Nov. 30, 2008 — -- With Sen. Hillary Clinton, D-N.Y., poised to accept the secretary of state nomination, Sens. Richard Lugar, R-Ind., and Jack Reed, D-R.I., responded this morning to a new conflict of interest deal brokered between former President Bill Clinton and President-elect Barack Obama's transition team.
Lugar, the top Republican on the Senate Foreign Relations Committee, explained that while he supports Sen. Clinton for secretary of state, he has lingering concerns surrounding her husband's international work. "I would vote in favor of Sen. Clinton," he said in "This Week" interview with George Stephanopoulos.
"I suspect, however, that I'm not alone in suggesting that there will be questions raised, and probably legitimate questions."
As part of the deal, former President Clinton has agreed to restrictions on his activities at the Clinton Foundation. In addition to disclosing all of his contributors, the former president will separate his Clinton Global Initiative from the Clinton Foundation and end any Clinton Global Initiative meetings outside the United States.
He will also submit any future speeches, projects or consulting contracts to Department of State ethics officials for review.
"I think it's a big step," Lugar added. "I don't know how, given all of our ethics standards now, anyone quite measures up to this who has such cosmic ties. But I think the Obama campaign people have done a good job in trying to pin down the most important elements."
But when asked what more President Clinton could do to clear himself of any conflicts of interest, Lugar explained, "I don't know, frankly... I would just suspect that given all of the ties, all of the influence that he has, all of the relationships that he is a major player in foreign policy. Now, Mrs. Clinton is going to be the secretary of state. They are married, they are a team."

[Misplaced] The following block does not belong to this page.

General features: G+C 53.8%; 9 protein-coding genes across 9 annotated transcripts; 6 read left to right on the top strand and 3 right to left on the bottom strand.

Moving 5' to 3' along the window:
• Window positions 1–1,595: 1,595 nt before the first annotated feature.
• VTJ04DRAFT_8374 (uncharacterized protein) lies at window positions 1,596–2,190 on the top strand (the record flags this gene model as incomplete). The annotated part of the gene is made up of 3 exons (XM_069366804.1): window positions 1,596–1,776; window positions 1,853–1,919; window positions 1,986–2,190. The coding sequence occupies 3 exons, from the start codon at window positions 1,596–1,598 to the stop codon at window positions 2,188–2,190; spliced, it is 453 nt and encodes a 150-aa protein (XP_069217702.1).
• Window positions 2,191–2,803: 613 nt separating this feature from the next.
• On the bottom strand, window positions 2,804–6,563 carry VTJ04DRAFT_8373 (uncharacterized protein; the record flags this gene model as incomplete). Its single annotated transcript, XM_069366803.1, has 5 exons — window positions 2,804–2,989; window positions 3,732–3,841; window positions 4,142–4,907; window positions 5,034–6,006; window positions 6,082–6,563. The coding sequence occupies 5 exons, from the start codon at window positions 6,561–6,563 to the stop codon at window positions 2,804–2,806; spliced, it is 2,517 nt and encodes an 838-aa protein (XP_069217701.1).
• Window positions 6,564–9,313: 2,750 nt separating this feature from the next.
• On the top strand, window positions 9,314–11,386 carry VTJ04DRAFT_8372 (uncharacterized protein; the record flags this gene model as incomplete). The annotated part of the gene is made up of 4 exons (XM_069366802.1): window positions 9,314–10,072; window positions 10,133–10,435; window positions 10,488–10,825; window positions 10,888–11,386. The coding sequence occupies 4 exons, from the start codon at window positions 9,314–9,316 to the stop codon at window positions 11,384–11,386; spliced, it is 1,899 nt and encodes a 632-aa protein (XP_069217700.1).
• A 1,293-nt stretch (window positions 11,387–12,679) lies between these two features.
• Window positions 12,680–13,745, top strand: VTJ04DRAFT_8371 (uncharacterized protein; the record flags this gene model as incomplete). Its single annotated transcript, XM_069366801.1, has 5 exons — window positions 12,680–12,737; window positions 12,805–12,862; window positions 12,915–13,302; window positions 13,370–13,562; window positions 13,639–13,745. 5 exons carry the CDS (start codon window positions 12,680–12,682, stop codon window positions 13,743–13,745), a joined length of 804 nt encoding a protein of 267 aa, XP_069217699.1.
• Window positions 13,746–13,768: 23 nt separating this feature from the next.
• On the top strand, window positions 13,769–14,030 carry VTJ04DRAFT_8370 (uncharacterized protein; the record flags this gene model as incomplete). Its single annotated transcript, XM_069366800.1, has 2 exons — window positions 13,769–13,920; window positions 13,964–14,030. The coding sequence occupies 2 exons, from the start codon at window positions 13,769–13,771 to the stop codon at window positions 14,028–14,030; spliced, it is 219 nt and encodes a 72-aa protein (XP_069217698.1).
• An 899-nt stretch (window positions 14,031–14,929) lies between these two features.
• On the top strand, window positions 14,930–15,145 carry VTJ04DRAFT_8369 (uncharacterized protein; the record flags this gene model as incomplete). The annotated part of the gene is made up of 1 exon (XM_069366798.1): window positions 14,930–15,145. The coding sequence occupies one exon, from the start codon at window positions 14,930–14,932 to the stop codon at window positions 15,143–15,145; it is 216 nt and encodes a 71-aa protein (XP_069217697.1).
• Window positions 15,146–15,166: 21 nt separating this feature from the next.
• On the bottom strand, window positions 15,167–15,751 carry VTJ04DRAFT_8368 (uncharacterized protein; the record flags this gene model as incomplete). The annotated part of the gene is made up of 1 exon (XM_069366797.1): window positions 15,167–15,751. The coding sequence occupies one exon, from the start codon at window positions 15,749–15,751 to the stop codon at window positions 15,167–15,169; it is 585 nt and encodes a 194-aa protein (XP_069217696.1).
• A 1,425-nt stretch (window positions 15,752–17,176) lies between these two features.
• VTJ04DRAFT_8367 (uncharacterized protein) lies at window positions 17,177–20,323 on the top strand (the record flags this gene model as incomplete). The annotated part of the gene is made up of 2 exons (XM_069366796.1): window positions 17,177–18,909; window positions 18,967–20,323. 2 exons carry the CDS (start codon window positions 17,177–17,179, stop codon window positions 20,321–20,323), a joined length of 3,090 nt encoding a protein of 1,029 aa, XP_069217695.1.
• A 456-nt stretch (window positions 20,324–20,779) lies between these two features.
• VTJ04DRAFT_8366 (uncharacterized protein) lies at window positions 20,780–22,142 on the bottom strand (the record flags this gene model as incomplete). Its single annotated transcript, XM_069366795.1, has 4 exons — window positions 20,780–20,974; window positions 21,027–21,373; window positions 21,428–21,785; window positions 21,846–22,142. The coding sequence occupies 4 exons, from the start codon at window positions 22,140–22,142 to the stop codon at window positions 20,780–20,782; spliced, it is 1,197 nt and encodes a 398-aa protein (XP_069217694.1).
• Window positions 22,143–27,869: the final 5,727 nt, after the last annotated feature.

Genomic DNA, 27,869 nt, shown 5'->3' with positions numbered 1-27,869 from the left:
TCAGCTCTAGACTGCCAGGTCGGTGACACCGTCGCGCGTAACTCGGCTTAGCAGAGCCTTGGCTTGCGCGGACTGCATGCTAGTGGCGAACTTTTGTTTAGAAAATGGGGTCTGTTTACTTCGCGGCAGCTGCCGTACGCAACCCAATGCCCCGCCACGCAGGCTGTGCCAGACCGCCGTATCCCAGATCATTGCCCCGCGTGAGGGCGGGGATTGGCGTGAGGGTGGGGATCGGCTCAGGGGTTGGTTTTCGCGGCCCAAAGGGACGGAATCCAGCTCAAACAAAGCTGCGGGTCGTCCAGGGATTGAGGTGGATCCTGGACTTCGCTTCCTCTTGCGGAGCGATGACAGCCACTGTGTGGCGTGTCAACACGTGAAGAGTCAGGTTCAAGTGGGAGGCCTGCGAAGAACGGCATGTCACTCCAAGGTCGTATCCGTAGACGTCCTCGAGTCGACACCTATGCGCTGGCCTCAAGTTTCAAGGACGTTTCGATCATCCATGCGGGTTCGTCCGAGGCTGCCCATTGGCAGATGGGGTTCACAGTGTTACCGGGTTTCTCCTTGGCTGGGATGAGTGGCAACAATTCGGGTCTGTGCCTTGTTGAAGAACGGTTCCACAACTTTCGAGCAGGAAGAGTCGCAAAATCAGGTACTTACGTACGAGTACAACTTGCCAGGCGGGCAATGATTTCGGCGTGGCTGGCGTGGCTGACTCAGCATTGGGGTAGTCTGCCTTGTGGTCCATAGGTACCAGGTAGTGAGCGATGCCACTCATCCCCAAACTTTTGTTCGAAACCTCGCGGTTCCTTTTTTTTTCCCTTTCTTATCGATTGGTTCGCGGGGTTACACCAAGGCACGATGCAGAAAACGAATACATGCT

In the same interview, Reed, a member of the Senate Armed Services Committee and top adviser to Obama, expressed his approval of the agreement. "I think this arrangement sets up a framework of transparency and disclosure. And I think that's a significant and important aspect of the confirmation process for Mrs. Clinton, Sen. Clinton."
Reed: Cinton Relationship a 'New Dimension'
But he added that "as it goes forward...the presumption will be that both the Secretary of State Clinton and president, former President Clinton will be very judicious in what they take on, because there's a new dimension here. The secretary of state and the former president are married, and I think that's going to set the standard."
Clinton is expected to be announced as secretary of state on Monday. Other announcements anticipated include General Jim Jones as national security adviser, Susan Rice as U.N. ambassador and Gov. Janet Napolitano, D-Ariz., as secretary of homeland security. Robert Gates is also expected to stay on as secretary of defense.
"I think they're excellent selections," Lugar said. "I think it will be a strong team. I would just say, as an individual, I look forward to working with each one of them. I hope and I'm certain Sen. Kerry, who is our incoming chairman, feels the same way. Bipartisan support of this team really is of the essence right now."
Reed agreed. "I think it's a superb group of people. Experienced, pragmatic. People I think who will also work well together, and I think they are a group of very talented people, whose talent is being enhanced by the dialogue between President-elect Obama and all of these individuals."